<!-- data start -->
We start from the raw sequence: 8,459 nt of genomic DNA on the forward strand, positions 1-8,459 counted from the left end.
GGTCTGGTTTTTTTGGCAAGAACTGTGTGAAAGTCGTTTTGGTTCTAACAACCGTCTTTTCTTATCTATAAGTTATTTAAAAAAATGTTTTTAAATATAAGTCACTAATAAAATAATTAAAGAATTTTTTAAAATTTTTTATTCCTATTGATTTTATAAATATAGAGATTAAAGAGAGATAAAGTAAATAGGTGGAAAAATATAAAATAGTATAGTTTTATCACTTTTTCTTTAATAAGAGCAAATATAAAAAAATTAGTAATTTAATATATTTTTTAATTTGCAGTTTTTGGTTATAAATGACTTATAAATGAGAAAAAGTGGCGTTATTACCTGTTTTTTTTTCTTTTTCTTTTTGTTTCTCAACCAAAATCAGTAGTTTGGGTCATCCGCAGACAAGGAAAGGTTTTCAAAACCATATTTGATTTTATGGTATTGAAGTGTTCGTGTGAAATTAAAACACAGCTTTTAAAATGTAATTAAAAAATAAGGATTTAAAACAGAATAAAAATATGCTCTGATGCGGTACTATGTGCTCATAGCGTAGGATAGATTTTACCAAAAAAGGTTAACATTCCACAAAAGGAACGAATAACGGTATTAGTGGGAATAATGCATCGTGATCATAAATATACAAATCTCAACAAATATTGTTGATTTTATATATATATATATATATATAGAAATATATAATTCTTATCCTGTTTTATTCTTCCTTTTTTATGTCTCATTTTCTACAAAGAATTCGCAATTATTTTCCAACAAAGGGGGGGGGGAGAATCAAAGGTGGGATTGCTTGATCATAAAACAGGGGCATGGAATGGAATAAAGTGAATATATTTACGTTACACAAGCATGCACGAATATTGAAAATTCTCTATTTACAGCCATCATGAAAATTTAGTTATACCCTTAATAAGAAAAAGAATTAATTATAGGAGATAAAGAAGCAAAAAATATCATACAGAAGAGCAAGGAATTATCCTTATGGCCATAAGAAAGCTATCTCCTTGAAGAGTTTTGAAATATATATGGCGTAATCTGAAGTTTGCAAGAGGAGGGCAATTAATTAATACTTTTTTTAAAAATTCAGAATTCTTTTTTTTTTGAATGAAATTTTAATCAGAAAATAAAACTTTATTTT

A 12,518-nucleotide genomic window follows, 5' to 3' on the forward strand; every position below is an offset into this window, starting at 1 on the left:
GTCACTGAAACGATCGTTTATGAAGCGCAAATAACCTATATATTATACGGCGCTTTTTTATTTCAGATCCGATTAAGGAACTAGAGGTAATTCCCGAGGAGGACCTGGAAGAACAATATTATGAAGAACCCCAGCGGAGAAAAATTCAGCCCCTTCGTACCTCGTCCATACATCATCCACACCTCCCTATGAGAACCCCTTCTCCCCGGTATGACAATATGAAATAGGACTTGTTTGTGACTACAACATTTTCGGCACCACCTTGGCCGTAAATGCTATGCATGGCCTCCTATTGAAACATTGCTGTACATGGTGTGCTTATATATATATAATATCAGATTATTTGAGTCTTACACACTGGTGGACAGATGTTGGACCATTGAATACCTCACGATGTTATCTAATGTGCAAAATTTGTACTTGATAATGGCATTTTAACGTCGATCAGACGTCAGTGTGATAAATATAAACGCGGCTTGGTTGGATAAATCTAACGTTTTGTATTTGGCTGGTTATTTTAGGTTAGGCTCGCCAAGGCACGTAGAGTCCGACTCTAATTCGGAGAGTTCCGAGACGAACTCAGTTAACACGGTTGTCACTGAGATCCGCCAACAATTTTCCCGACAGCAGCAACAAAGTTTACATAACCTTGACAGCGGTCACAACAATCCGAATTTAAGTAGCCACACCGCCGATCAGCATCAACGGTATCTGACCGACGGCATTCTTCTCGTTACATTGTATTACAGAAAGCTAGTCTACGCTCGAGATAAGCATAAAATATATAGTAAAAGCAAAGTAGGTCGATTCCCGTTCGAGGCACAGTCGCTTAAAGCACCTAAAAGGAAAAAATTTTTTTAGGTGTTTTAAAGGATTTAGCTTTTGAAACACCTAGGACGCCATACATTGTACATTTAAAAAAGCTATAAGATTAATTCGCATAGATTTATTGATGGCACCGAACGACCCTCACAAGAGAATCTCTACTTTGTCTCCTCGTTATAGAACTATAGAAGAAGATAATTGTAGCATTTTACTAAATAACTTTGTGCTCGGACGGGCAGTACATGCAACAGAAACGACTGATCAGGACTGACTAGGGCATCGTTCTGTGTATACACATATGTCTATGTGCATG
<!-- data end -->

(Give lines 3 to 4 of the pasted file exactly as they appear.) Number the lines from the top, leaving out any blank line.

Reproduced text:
A 12,518-nucleotide genomic window follows, 5' to 3' on the forward strand; every position below is an offset into this window, starting at 1 on the left:
GTCACTGAAACGATCGTTTATGAAGCGCAAATAACCTATATATTATACGGCGCTTTTTTATTTCAGATCCGATTAAGGAACTAGAGGTAATTCCCGAGGAGGACCTGGAAGAACAATATTATGAAGAACCCCAGCGGAGAAAAATTCAGCCCCTTCGTACCTCGTCCATACATCATCCACACCTCCCTATGAGAACCCCTTCTCCCCGGTATGACAATATGAAATAGGACTTGTTTGTGACTACAACATTTTCGGCACCACCTTGGCCGTAAATGCTATGCATGGCCTCCTATTGAAACATTGCTGTACATGGTGTGCTTATATATATATAATATCAGATTATTTGAGTCTTACACACTGGTGGACAGATGTTGGACCATTGAATACCTCACGATGTTATCTAATGTGCAAAATTTGTACTTGATAATGGCATTTTAACGTCGATCAGACGTCAGTGTGATAAATATAAACGCGGCTTGGTTGGATAAATCTAACGTTTTGTATTTGGCTGGTTATTTTAGGTTAGGCTCGCCAAGGCACGTAGAGTCCGACTCTAATTCGGAGAGTTCCGAGACGAACTCAGTTAACACGGTTGTCACTGAGATCCGCCAACAATTTTCCCGACAGCAGCAACAAAGTTTACATAACCTTGACAGCGGTCACAACAATCCGAATTTAAGTAGCCACACCGCCGATCAGCATCAACGGTATCTGACCGACGGCATTCTTCTCGTTACATTGTATTACAGAAAGCTAGTCTACGCTCGAGATAAGCATAAAATATATAGTAAAAGCAAAGTAGGTCGATTCCCGTTCGAGGCACAGTCGCTTAAAGCACCTAAAAGGAAAAAATTTTTTTAGGTGTTTTAAAGGATTTAGCTTTTGAAACACCTAGGACGCCATACATTGTACATTTAAAAAAGCTATAAGATTAATTCGCATAGATTTATTGATGGCACCGAACGACCCTCACAAGAGAATCTCTACTTTGTCTCCTCGTTATAGAACTATAGAAGAAGATAATTGTAGCATTTTACTAAATAACTTTGTGCTCGGACGGGCAGTACATGCAACAGAAACGACTGATCAGGACTGACTAGGGCATCGTTCTGTGTATACACATATGTCTATGTGCATG